Despite major developments of P. pastoris as an expression system, achieving sufficiently high specific productivities of secreted proteins to be economically viable at commercial scale is still a challenge. Fermentation titers are an important determinant of the cost of recombinant protein manufacturing. Selection of P. pastoris clones that maximise production is critical for bioprocess development, and hundreds to thousands of clones may need to be screened to select for good producers due to high clonal variability between transformants.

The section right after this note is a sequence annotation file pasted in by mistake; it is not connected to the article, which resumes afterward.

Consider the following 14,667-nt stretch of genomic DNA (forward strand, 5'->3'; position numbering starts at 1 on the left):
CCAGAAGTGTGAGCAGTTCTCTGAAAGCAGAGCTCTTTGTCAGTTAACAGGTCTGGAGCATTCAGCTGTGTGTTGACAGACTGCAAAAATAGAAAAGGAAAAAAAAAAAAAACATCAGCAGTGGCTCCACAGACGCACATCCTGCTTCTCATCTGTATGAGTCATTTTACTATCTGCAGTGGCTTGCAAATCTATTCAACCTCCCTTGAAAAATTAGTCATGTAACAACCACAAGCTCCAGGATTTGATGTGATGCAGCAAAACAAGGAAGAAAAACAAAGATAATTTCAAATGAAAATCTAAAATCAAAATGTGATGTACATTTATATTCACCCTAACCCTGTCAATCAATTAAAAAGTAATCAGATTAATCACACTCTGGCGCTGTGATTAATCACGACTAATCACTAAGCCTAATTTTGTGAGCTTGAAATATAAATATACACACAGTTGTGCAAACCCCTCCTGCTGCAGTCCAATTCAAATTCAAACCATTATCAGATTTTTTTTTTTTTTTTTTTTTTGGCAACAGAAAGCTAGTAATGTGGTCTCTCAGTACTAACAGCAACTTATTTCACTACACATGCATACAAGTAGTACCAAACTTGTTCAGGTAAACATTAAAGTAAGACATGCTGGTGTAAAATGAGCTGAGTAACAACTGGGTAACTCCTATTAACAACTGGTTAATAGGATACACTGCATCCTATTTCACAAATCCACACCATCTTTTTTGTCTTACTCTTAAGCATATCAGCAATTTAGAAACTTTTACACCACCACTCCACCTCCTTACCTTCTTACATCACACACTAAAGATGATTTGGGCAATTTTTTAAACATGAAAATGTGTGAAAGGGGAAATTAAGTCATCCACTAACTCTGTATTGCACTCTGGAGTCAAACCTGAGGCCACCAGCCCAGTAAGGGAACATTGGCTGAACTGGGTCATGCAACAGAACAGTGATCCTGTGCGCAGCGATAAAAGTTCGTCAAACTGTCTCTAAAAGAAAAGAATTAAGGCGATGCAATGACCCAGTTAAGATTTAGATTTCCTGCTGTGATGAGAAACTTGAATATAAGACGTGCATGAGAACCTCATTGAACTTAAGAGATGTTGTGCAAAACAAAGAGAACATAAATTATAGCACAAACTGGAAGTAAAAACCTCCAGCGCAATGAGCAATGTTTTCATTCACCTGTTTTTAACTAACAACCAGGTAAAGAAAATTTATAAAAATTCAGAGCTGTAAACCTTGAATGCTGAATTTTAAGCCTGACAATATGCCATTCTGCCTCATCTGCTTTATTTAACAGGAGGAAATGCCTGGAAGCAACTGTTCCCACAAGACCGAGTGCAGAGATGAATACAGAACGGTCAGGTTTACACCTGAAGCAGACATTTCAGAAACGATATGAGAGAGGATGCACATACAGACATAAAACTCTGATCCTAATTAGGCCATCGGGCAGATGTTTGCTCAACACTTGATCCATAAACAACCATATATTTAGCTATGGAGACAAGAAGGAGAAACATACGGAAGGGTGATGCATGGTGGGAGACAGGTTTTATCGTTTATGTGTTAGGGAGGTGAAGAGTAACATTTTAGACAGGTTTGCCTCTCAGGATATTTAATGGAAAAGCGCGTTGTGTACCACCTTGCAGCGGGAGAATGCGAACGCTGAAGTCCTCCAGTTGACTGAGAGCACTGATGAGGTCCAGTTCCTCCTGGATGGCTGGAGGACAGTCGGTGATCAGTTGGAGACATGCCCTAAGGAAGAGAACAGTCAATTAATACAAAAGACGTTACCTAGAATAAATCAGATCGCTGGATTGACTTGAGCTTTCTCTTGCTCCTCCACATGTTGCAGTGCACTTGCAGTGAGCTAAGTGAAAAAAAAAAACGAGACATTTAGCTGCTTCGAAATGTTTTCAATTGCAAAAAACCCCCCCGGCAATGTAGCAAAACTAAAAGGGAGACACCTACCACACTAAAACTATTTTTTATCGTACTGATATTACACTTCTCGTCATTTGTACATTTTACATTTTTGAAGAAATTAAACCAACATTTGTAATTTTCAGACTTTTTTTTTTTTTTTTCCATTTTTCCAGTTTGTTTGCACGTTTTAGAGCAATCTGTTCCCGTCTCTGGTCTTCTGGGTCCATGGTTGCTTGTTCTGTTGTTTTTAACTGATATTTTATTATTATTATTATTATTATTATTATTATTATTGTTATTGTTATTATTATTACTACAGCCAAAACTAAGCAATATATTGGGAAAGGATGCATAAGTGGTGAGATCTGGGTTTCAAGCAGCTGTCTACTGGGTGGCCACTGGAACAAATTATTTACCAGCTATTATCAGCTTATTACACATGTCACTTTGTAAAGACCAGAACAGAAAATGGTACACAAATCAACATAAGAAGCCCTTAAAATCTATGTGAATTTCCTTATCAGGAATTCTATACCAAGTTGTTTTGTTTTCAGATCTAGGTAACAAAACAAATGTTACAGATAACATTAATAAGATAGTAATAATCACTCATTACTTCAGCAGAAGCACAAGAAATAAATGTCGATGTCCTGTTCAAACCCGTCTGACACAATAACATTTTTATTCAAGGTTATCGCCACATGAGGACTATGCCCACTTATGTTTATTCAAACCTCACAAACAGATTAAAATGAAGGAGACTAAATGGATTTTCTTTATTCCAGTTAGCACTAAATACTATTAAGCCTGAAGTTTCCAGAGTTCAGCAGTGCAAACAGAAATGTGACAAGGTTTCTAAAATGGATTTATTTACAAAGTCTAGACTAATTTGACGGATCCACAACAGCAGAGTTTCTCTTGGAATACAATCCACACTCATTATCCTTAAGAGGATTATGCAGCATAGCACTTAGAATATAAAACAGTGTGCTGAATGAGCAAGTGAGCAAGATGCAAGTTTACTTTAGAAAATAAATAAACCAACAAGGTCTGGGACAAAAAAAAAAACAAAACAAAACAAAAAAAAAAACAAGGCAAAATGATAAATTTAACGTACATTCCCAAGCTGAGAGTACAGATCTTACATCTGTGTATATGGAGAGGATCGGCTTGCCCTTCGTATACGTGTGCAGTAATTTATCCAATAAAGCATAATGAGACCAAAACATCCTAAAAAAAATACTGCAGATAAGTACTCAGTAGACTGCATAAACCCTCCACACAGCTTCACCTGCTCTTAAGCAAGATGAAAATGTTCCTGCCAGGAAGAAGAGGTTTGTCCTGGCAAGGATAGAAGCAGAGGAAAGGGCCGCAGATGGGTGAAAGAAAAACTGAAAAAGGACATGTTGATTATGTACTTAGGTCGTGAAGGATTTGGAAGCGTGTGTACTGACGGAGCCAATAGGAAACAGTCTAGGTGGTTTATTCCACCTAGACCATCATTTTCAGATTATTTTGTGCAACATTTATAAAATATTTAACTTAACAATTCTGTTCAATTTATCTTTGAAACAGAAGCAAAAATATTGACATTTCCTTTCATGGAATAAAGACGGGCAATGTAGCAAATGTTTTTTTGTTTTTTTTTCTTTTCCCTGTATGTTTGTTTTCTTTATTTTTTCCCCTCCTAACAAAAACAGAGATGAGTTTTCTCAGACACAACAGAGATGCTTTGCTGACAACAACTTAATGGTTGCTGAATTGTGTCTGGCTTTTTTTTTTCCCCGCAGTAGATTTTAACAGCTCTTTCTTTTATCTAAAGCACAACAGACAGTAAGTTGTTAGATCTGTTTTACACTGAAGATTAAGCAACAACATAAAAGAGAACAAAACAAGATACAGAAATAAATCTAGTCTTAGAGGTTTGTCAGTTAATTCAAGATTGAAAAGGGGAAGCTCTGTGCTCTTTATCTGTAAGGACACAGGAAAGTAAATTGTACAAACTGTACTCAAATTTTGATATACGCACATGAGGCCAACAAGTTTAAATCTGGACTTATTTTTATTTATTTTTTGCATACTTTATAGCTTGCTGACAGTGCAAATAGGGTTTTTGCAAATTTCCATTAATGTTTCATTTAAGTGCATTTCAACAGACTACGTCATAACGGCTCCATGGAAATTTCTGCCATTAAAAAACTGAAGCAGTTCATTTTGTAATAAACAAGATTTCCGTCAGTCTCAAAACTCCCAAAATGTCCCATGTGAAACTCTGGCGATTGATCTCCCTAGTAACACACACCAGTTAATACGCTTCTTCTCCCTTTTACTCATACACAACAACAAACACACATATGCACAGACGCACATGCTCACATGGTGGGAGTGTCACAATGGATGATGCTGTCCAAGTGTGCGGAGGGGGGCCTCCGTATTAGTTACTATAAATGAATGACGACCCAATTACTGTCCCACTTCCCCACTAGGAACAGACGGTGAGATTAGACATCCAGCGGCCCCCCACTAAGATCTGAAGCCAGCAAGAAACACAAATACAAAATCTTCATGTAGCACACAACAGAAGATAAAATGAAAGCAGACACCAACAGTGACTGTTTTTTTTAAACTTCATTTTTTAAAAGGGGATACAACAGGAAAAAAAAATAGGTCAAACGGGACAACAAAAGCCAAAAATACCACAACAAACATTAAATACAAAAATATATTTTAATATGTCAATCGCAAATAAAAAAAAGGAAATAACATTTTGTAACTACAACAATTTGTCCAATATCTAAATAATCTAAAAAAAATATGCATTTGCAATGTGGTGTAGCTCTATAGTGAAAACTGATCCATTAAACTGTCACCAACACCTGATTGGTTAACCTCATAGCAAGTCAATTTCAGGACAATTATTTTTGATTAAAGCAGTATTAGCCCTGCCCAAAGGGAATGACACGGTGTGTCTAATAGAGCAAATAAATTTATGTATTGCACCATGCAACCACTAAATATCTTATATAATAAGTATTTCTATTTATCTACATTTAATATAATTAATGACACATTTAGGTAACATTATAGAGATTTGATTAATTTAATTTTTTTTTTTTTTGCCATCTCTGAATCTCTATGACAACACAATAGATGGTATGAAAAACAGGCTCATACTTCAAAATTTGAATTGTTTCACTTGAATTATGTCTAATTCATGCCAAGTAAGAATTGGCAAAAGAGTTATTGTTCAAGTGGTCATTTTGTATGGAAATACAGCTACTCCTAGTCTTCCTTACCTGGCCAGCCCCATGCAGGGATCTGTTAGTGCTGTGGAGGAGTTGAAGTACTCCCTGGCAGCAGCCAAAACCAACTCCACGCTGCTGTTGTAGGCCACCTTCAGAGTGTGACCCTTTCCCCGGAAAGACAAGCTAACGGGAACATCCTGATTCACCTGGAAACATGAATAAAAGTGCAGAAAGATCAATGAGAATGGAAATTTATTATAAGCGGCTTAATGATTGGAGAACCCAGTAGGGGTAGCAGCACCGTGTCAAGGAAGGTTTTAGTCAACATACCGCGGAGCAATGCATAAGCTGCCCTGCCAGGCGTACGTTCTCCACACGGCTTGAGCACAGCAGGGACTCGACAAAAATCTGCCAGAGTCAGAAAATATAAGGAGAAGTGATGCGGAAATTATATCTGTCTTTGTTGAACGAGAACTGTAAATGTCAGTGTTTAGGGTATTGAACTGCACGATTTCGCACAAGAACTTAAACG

For generating P. pastoris expression strains, cells are transformed with linear integrative expression cassettes that target a specific position in the genome, such as the alcohol oxidase 1 (AOX1) locus. A common strategy to select for highly productive strains is to screen for clones having multi-copy integrations of the desired expression cassette. The majority of the transformants will have a single copy of the expression cassette and a high number of clones must be screened to select high copy number strains (about 1% of the transformants are multiple copy clones) [9]. Furthermore, single or multiple copy integrations can randomly occur in other regions of the genome which increases clonal variability. Screening for multicopy integrants can be a strategy for selecting clones with higher expression, but copy number does not always have a direct correlation with protein production [9, 10].